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D Jethro Furber a preacher crazed with a propensity for violent thoughts Omensetter's Luck meticulously brings to life a specific time and place as it illuminates timeless uestions about life love good and evil. If you are like me one who loves the sounds of words how they sing sentences that embed in the mind with their craft this is a book to relish Phrase after phrase to read out loud to listen This is not completely accurate the story spoke itself out loud to me as I read It spoke in its voice This was the voice it seemed to me of the work not of the author All I was reuired to do was read and listen Something similar generally happens but it is in the end my voice reading the work in my mind the reader s voice As Omensetter s Luck progressed my voice vanished I believe I could have taken a break gotten some popcorn and the novel s voice would have continued on without meThe artistry of this language unfurled itself against the largest rock shorn uestions which could be found death pain resurrection belief veracity history and whether to live There are no signs announcing such is being done Even when bejeweled with the brilliance of metaphor we are too occupied living the unfolding story which is leaping and shifting through time residing within the complexities of characters to notice any traceGass s opening section The Triumph Of Israbestis Tott is remarkable for all that it accomplishes in inviting us into the story and foretelling what is to come Elderly he is attending the auctioning off of Missus Lucy Pimber s possessions following her death He does not recognize those who peopled this small country town in the late 1880 s with him They are dead or ailing As one of the last survivors of the time he is left with the mantel of inscribing its history Even Israbestis can see his accounts are stories passed down by the the malleable craft of storytelling Stories change over time bend to the flourishes of need and gratificationThis story is one where a stranger comes to a town settled in its ways so that time can be passed relatively unperturbed His easy manner non participation in the rituals and cliches performed to establish the agreed upon blanket of security dimming their fears results in much gossip and speculation We know about him mainly through others about his unexplained luck everything effortlessly working out and confounding the established beliefs and rules They do not consider the reasoned possibility that when someone goes through a lucky streak their confidence builds they relax and are like to perform at a level above their normal set of skills at least until reality sets back in As we know from our current lives through the conversation of history over time whether it is the growing murmurs of religion sport or humanity has shown the need to make the ordinary extraordinary to seek the miraculous and conjure the iconic It is hope that is sought throughout these words not as a delicacy or dessert but as an earthbound need to gather what is needed to survive Since the materials left to us are words letters ordered at discretion the results are stories passed on into reverenced legend which builds and expands and becomes an integral part of lore The underside of this since at some level we know stories are simply lettered words how they expand and how often they divert into tributaries that seemingly are discovered at the moment of need is doubt Doubt is what is to be snuffed out if fear is to be minimized comfort and security maximized Yet doubt is closer to the reality that the world has to offerThis is why my favorite character was the Reverend Jethro Furber Presented as an inner volcano readying to explode in contradicting beliefs at times paralyzing he was for me the only character who was at least aware of the complexities of his inner contradictions and doubts While on the surface someone to scoff at someone who suffered and may also have served as a precautionary tale was the most courageousIn my hands I was reading a book a story it too made of letters and words which for me was offering the tougher existence of facing and pursuing doubt not counting on and settling for the vagaries of history belief the muteness of cliches This story in my hands was in my account an anti story It told of the possible future dangers of itself though in its charmed fashionWhat happened to the lost 5th star then After page 150 when I was reading I was completely under the spell of the book However when I was away from the book those nasty calls back into the flatness of life I was not called back to the book That usually doesn t happen Typically I have to fend off the return to the book to get responsibilities done and out of the way At first I thought it was that the prose had become the writer s and was now too good too polished too smooth a gloss with no sharp edges After a good deal of thought I realized it was a passivity which crept into the writing After finishing the novel and reading Gass s Afterword he complains of a personal passivity I gave myself the much earned accolades for depth of insight self enlightenment the humility of my giftsIn the middle of the night I woke proclaimed Oh shit and went back to sleep Now later in this next day I sit here with you and my laptop Not easy but I think I was wrong Being wrong happened three years ago and three years before that so I think I am establishing a pattern Gass is a much smarter guy than I will ever be and a stellar craftsman hard to find his eual His style shift into a gradual thinning passivity was conforming the style to the growing passivity of the town s people our ritualized and cliched characters We are forced due to the style to read and experience it as such How perceptive of me in the end to realize this I can build on it Over time create for me an icon of me It s possible to lower the freuency of my being wrong to every four years I can revere me I candamn it s easier to make an icon of someone else Besides I ve got some laundry to do Oh and I have to find and post that missing star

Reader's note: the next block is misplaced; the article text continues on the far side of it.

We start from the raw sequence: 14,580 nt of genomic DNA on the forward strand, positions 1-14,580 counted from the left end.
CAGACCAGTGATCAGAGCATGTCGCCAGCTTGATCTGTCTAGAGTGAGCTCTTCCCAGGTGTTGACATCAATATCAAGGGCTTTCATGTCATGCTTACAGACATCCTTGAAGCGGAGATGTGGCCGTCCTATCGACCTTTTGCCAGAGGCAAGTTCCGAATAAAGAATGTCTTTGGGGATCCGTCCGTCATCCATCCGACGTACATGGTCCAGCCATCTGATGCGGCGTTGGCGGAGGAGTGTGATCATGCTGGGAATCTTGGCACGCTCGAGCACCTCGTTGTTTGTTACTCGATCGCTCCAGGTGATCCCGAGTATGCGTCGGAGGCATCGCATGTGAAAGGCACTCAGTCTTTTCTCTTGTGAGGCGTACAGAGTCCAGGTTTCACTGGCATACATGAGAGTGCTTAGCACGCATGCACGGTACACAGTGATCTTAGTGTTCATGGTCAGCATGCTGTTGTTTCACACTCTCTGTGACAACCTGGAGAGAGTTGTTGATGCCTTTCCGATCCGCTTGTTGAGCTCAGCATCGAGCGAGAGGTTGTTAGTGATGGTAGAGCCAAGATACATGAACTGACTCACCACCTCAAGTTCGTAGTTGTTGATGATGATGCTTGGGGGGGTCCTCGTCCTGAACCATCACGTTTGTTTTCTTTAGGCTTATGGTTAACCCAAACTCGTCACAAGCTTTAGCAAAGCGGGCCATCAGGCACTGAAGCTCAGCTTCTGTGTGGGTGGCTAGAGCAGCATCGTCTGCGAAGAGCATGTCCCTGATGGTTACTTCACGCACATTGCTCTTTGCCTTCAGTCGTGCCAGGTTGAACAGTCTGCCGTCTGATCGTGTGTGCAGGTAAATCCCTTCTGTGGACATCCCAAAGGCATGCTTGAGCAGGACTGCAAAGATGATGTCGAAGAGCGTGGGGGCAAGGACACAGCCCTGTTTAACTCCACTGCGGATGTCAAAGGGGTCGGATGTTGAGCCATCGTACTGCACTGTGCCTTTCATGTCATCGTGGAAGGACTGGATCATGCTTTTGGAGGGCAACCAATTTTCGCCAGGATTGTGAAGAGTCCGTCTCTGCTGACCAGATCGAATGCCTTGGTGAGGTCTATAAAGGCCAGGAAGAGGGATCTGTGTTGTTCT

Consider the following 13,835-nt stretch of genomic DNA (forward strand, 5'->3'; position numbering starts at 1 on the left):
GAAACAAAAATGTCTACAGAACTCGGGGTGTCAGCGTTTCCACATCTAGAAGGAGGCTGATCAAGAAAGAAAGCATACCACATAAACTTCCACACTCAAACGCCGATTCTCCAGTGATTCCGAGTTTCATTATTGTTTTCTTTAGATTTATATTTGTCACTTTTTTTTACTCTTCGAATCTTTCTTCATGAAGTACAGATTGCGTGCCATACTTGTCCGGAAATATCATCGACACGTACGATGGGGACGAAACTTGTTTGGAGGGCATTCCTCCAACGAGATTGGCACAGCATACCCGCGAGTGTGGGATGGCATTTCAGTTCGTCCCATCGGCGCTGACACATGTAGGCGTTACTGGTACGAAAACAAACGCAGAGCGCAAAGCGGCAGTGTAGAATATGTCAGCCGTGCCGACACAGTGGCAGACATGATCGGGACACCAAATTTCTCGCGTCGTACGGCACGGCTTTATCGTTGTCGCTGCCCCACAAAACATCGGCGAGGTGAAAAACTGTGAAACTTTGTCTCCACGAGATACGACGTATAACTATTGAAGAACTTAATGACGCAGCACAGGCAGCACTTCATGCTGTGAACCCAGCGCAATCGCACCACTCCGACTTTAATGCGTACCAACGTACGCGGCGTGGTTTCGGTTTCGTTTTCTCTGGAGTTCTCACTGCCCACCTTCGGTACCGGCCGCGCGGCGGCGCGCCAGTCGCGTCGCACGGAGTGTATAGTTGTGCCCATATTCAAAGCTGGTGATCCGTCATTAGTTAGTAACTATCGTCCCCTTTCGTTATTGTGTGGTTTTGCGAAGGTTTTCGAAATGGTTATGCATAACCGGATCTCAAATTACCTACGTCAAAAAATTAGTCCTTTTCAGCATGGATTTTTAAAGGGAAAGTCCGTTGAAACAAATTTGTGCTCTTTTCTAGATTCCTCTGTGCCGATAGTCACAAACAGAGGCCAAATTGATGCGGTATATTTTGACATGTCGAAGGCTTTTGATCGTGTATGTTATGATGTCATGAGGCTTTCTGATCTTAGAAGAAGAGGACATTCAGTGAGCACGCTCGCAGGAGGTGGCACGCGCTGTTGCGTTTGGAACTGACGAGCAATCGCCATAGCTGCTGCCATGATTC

About the Author: William H. Gass